Car loans and dealer finance are both popular car financing options that can get you the funds you need.
Learn how they differ and which one may be right for you below.
How does financing a car work?
In simple terms, financing refers to the funds you secure in order to buy a vehicle. You have a number of car finance options, such as using your existing savings, applying for a car loan or applying for dealer finance through a car dealership. Once you have secured finance, you will use the money to cover the purchase price of your new car. If you're getting a car on finance, you'll then need to repay the amount you borrowed according to the terms you agreed to with the lender.
Dealership finance and car loans
Dealership finance refers to the finance options offered by a car dealership, such as Toyota Finance, Nissan Finance or Esanda, which secures the funds through a lender. Dealer finance may offer lower rates than car loans, but these rates may only be available on specific makes and models. New regulations introduced in 2018 mean that the dealer can no longer increase the interest rate secured with the lender when offering finance to a buyer.
If you choose to get dealer finance, your car payment plan will be similar to a normal car loan, and require you to make regular repayments over a set period to cover the cost of the vehicle. Unlike most car loans, many dealer finance options give you the ability to lower your regular repayments by making a lump sum balloon payment at the end of the loan term.
With a car loan, you receive a lump sum payment to purchase your vehicle. You can use your vehicle as security against the loan, so you can get more competitive rates than unsecured loans, often between 6-10% p.a. However, if you default on your loan, you can lose your vehicle. Car loan terms are usually for between one and seven years and rates can be fixed or variable.
May offer lower interest rates than car loans
Low interest rates may only be available for specific makes and models
Commission for the car salesman may push rates up
0% rate deals may indicate a higher purchase price for the car
Lenders offer various rates, which means you can choose the most competitive
Using your car as security lets you take advantage of lower rates
Typically three- to four-year terms
A balloon payment is usually payable at the end of the term
Your repayments will see your car loan repaid in full at the end of the term
You can choose your lender and your loan
Loans are available for new, used and classic cars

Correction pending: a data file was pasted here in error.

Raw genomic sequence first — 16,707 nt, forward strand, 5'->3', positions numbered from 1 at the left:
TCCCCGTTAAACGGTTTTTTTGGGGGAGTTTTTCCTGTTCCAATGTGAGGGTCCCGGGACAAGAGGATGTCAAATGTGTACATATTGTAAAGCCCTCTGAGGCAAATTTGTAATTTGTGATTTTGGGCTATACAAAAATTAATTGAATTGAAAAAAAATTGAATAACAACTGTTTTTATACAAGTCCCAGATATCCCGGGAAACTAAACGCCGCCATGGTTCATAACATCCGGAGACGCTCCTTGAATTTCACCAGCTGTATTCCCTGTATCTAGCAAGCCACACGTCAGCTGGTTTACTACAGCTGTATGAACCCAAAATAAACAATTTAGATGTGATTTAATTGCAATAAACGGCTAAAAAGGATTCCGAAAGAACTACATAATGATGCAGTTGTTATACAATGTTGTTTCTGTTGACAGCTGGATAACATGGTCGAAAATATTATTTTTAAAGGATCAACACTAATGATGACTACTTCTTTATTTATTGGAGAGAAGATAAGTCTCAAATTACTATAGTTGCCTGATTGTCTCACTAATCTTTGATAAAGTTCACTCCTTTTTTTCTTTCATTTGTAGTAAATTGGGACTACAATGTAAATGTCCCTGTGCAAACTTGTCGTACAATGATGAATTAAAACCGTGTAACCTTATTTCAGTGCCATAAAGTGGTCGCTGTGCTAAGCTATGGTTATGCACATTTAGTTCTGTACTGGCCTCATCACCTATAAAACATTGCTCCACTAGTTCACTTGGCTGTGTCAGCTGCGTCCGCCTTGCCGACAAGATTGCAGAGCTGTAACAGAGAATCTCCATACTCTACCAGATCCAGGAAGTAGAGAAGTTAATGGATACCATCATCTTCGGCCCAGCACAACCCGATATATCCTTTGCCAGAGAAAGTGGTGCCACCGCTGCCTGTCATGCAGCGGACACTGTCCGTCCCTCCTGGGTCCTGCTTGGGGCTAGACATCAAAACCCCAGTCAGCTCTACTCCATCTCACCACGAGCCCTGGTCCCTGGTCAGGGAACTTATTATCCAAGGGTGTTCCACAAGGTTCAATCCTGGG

You need good credit to be eligible
It's usually only available to new vehicles
Balloon payments can be large and it can be difficult to save that money while repaying a loan
Higher interest rates may apply to certain types of loans
Upfront and ongoing fees may apply
Borrowers that want to buy a new car and have a deposit saved.
Borrowers that want to shop around and have the option of buying from a dealer or a private seller.
What does a balloon payment mean?
As mentioned above, one of the key differences between car loans and dealer finance is the ability to use a balloon payment. Depending on your financial situation and preferences, opting for a balloon payment may be helpful in managing how you repay your loan. Adding a balloon payment will reduce the size of your regular repayments, but require you to make a larger lump-sum payment at the end of the loan term. You will not be charged interest on this amount, but will need to factor it into your budget when considering which financing option to use.
If you can't afford to pay this amount, you may also choose to refinance it – this is how many dealership finance companies make their money. If you do decide to opt for dealership finance, calculate how much you will need to put away each month to have your balloon payment saved at the end of the loan term and then make sure you save it. This way, you will have your finance paid off and won't have to enter into another refinancing contract.
Dealer financing & car loan side by side
How much can they save?
Two neighbours, Julian and Clay, are both in need of a new car. After researching their options and choosing what kind of car they want to get, Julian opts for a car loan while Clay takes on financing option from the dealership where he made his purchase.